So before I get too rambling about social media, let’s bring this right back to the point. We are talking about self-care. And yes for some this might mean getting out more, connecting (in person) with others and developing and maintaining good friendships. Because those who tell you “I’m lucky I have had this friend for 10 years”? It is not luck, it is time and energy invested on both parts. To be honest I don’t think we, as a society, are at risk of not doing enough. I think we are much more at risk of doing too much. Think about the last time you went out and socialised. You might have visited a friend, done something with your children, helped a family member or colleague, gone to a party or met someone for a pint. Why did you go? Did you go because you wanted to, and it was important to your needs? Or did you go because you felt like you should- you didn’t want to let them down, be seen as a bad person etc. Let’s not get this wrong, I appreciate that we all have responsibilities. Things that need to be done. However sometimes I wonder if we confuse the idea of being “responsible for” and “responsible to”. Let me explain. We are responsible for ourselves, and often our children. We might be responsible for another, a vulnerable adult for example, but that is it. Everyone else we are responsible to. This means we have a responsibility to them, to respect them and treat them with kindness, but we are not responsible for them, for their needs or feelings. This is really tricky in a society that seems selfishness as such a negative trait. Think about this example: You get home from work after a long day, you are emotionally and physically tired. You need to collect your child from their grandparents. You are responsible for this child and their needs, so this needs to come first. You don’t have too much choice in the matter, you need to put your own needs to one side and go to pick up your child. In a similar example, if you get home, tired, and your friend has asked you to come and help with something, you are not responsible for this friend, and actually your own needs are equally as valid. In this case you have the choice about whether you want to go or not. Many of us just go because we are afraid to let them down. We don’t want to upset them. But the reality is that if they are upset, it is not actually our responsibility. We can quite kindly say, I am really tired tonight and need some rest so I can’t make it over. How they take that is on them. This might seem like a harsh line, but in fact, these boundaries are essential when we are talking about self-care.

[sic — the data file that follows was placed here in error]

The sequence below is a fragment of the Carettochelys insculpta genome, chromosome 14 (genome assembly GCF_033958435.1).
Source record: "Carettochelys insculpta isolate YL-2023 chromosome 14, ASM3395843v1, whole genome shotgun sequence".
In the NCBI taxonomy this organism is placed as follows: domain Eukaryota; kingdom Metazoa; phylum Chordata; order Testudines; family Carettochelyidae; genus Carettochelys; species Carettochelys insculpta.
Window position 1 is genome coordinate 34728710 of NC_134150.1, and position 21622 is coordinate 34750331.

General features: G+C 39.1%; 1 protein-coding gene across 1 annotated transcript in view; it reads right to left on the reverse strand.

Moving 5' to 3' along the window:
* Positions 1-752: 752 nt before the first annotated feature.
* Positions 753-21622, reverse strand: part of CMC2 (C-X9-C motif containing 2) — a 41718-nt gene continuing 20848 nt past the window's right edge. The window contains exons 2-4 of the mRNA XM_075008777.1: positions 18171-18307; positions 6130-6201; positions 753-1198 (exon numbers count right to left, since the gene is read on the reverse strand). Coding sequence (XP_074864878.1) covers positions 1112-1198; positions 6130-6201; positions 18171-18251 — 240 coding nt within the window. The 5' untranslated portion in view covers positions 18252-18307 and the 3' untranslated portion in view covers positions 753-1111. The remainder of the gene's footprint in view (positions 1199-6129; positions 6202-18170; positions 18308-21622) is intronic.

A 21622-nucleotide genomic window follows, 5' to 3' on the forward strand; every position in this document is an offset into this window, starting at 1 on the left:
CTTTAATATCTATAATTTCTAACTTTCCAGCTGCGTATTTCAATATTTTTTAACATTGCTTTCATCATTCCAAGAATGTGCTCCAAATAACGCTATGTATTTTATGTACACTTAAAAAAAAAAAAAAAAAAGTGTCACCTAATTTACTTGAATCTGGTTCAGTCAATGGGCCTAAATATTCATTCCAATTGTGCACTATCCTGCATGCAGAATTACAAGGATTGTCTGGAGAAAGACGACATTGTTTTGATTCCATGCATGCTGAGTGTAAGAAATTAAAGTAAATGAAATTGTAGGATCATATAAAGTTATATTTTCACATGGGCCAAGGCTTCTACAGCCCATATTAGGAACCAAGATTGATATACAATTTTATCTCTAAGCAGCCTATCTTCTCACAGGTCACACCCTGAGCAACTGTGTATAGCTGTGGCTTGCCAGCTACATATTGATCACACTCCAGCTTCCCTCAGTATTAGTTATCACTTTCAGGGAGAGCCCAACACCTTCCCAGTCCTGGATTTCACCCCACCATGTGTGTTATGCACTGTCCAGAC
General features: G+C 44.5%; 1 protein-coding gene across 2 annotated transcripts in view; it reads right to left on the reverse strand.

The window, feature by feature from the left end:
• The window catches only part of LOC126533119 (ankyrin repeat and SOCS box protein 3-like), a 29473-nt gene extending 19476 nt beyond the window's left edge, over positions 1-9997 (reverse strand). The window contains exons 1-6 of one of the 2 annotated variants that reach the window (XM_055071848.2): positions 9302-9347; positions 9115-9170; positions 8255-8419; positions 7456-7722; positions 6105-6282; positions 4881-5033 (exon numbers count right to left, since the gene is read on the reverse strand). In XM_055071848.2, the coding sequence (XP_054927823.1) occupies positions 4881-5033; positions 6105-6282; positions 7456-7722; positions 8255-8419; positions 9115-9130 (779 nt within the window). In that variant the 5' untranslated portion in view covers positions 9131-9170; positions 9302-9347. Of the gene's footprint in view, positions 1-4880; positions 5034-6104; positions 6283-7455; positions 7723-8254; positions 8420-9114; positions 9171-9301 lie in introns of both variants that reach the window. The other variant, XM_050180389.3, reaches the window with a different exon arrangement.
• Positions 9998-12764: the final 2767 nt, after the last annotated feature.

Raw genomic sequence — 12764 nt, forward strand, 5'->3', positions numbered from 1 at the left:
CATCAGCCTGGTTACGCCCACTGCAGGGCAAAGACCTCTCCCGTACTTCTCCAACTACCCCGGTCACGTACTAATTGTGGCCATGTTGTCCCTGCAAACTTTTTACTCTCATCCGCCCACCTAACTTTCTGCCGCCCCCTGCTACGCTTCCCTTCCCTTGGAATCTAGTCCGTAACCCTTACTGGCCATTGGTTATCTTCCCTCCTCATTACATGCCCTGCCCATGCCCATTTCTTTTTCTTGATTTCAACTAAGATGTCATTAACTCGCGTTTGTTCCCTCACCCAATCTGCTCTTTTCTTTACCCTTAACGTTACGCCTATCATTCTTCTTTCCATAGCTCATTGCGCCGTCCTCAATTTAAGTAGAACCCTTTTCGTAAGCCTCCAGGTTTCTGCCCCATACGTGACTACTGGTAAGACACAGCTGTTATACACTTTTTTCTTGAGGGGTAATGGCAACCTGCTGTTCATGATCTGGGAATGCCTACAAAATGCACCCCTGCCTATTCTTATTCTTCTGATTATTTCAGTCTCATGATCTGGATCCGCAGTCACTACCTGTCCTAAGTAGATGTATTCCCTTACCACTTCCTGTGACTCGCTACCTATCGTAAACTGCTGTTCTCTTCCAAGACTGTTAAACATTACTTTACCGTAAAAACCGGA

Boundaries are essential when we are talking about self-care.
Being able to say no, and feel okay with this decision, it is hard. We want to be helpful to others, be a good friend, a good person, so we say yes. We do things even when we don’t want to. And in some cases this is okay. Sometimes we need to help others and sometimes we want to. I am talking about the times when your body is telling you that you need something else. You need quiet, or rest. You need time out where you do not have to socialise. On these occasions, it is okay to say no. In fact, it is important that you say no. Say it kindly, but say it all the same. In the same way that you are not responsible for anyone else, nobody else is responsible for you. You are responsible for you. And you deserve to get your needs met.
So next time you are asked to do something, go somewhere, be with somebody, stop and have a think. 1) Am I responsible for or to this person and 2) what are my needs right now and is this in line with what I need. And if not, 3) do I still want to do it? If the answer is no, take a good look at that situation and what your beliefs are (eg. I can’t be selfish, I should go, I don’t want them to think badly) and if you’re feeling really brave, have a think about where those beliefs come from, and see if you can challenge them! Hopefully your friends will support you in this endeavour to meet your own needs, and they will understand. These are the good friends, the keepers. If you find yourself saying no and being met by a lot of criticism, it may be time to re-evaluate some of your friendships. Think about it in reverse, if you were hoping a friend would come and help you, but they rang to say they were having a hard time, they were really exhausted and needed some rest, How would you feel? Yes you might be disappointed, but would you judge them? Of course not. You would want them to be okay. Practicing good boundaries means that we end up surrounded by others who really support us and value us regardless of whether or not we are helping them. So give it a go!
Good luck, and take care of yourself